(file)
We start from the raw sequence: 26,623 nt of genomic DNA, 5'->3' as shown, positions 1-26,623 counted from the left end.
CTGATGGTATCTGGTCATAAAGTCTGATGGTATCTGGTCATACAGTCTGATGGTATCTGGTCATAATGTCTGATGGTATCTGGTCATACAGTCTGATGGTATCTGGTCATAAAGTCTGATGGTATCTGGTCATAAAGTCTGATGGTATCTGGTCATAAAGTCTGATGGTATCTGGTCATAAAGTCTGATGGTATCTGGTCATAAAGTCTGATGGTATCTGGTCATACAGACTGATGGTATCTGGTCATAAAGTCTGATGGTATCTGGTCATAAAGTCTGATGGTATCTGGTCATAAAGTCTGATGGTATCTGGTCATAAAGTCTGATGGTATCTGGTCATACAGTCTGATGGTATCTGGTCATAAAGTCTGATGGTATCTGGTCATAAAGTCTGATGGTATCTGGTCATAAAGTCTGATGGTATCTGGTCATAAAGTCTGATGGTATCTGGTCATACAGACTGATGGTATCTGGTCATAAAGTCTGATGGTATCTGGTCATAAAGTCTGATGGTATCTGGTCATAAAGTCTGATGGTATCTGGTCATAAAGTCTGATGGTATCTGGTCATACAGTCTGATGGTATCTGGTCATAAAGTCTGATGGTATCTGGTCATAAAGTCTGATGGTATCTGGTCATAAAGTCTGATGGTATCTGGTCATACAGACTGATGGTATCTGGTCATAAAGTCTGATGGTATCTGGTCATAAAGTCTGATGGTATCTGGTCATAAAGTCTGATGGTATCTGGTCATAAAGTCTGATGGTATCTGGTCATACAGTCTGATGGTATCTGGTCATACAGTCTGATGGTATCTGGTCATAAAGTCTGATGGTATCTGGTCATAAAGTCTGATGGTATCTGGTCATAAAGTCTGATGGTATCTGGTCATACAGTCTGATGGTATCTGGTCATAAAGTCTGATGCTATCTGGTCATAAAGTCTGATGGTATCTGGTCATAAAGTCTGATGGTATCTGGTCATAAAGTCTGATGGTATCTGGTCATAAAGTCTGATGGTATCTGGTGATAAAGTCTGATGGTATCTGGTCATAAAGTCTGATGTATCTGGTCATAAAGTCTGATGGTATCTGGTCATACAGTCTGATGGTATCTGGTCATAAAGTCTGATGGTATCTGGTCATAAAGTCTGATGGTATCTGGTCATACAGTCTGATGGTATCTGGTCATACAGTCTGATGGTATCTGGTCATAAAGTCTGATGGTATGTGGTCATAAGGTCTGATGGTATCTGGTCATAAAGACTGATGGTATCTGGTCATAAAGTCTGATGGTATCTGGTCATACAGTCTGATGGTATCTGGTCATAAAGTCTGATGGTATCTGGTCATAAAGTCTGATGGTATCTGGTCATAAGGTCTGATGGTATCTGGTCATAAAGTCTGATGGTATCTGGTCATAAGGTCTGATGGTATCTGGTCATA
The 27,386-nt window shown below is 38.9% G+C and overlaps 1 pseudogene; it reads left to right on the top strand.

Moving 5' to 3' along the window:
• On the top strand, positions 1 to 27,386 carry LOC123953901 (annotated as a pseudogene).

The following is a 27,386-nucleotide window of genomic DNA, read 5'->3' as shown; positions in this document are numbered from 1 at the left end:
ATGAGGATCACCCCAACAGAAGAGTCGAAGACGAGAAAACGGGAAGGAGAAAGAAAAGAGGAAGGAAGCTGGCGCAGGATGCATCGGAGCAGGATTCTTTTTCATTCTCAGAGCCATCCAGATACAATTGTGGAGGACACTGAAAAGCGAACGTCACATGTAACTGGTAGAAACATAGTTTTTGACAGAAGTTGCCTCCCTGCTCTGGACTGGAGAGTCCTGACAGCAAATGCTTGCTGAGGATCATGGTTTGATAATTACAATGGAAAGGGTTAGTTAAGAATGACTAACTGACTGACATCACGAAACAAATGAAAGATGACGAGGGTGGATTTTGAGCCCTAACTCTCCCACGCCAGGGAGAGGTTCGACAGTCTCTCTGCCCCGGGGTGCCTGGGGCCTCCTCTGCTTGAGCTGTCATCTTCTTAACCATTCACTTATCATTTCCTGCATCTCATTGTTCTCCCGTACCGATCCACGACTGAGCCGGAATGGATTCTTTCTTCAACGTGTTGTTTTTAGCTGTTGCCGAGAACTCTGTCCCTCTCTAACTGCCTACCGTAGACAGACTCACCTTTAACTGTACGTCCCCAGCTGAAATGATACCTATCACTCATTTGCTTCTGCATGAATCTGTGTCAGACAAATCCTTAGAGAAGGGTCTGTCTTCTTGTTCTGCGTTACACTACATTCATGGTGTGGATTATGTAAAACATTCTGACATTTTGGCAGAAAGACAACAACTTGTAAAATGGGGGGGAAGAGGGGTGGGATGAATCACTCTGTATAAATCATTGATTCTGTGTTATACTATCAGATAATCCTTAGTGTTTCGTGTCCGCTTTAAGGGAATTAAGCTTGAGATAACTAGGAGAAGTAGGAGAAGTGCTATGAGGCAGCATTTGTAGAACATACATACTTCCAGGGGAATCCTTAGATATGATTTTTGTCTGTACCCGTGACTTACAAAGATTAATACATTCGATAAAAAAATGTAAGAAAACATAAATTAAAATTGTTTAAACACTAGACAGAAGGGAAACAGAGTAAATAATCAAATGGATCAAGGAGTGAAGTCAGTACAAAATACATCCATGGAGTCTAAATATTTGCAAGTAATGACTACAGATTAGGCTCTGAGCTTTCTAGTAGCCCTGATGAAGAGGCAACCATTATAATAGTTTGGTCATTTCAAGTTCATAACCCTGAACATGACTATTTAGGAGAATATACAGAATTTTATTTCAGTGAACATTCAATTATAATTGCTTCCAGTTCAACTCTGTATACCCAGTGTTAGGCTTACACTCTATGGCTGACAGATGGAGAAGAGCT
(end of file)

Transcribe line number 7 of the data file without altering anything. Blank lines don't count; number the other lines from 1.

ATGAGGATCACCCCAACAGAAGAGTCGAAGACGAGAAAACGGGAAGGAGAAAGAAAAGAGGAAGGAAGCTGGCGCAGGATGCATCGGAGCAGGATTCTTTTTCATTCTCAGAGCCATCCAGATACAATTGTGGAGGACACTGAAAAGCGAACGTCACATGTAACTGGTAGAAACATAGTTTTTGACAGAAGTTGCCTCCCTGCTCTGGACTGGAGAGTCCTGACAGCAAATGCTTGCTGAGGATCATGGTTTGATAATTACAATGGAAAGGGTTAGTTAAGAATGACTAACTGACTGACATCACGAAACAAATGAAAGATGACGAGGGTGGATTTTGAGCCCTAACTCTCCCACGCCAGGGAGAGGTTCGACAGTCTCTCTGCCCCGGGGTGCCTGGGGCCTCCTCTGCTTGAGCTGTCATCTTCTTAACCATTCACTTATCATTTCCTGCATCTCATTGTTCTCCCGTACCGATCCACGACTGAGCCGGAATGGATTCTTTCTTCAACGTGTTGTTTTTAGCTGTTGCCGAGAACTCTGTCCCTCTCTAACTGCCTACCGTAGACAGACTCACCTTTAACTGTACGTCCCCAGCTGAAATGATACCTATCACTCATTTGCTTCTGCATGAATCTGTGTCAGACAAATCCTTAGAGAAGGGTCTGTCTTCTTGTTCTGCGTTACACTACATTCATGGTGTGGATTATGTAAAACATTCTGACATTTTGGCAGAAAGACAACAACTTGTAAAATGGGGGGGAAGAGGGGTGGGATGAATCACTCTGTATAAATCATTGATTCTGTGTTATACTATCAGATAATCCTTAGTGTTTCGTGTCCGCTTTAAGGGAATTAAGCTTGAGATAACTAGGAGAAGTAGGAGAAGTGCTATGAGGCAGCATTTGTAGAACATACATACTTCCAGGGGAATCCTTAGATATGATTTTTGTCTGTACCCGTGACTTACAAAGATTAATACATTCGATAAAAAAATGTAAGAAAACATAAATTAAAATTGTTTAAACACTAGACAGAAGGGAAACAGAGTAAATAATCAAATGGATCAAGGAGTGAAGTCAGTACAAAATACATCCATGGAGTCTAAATATTTGCAAGTAATGACTACAGATTAGGCTCTGAGCTTTCTAGTAGCCCTGATGAAGAGGCAACCATTATAATAGTTTGGTCATTTCAAGTTCATAACCCTGAACATGACTATTTAGGAGAATATACAGAATTTTATTTCAGTGAACATTCAATTATAATTGCTTCCAGTTCAACTCTGTATACCCAGTGTTAGGCTTACACTCTATGGCTGACAGATGGAGAAGAGCT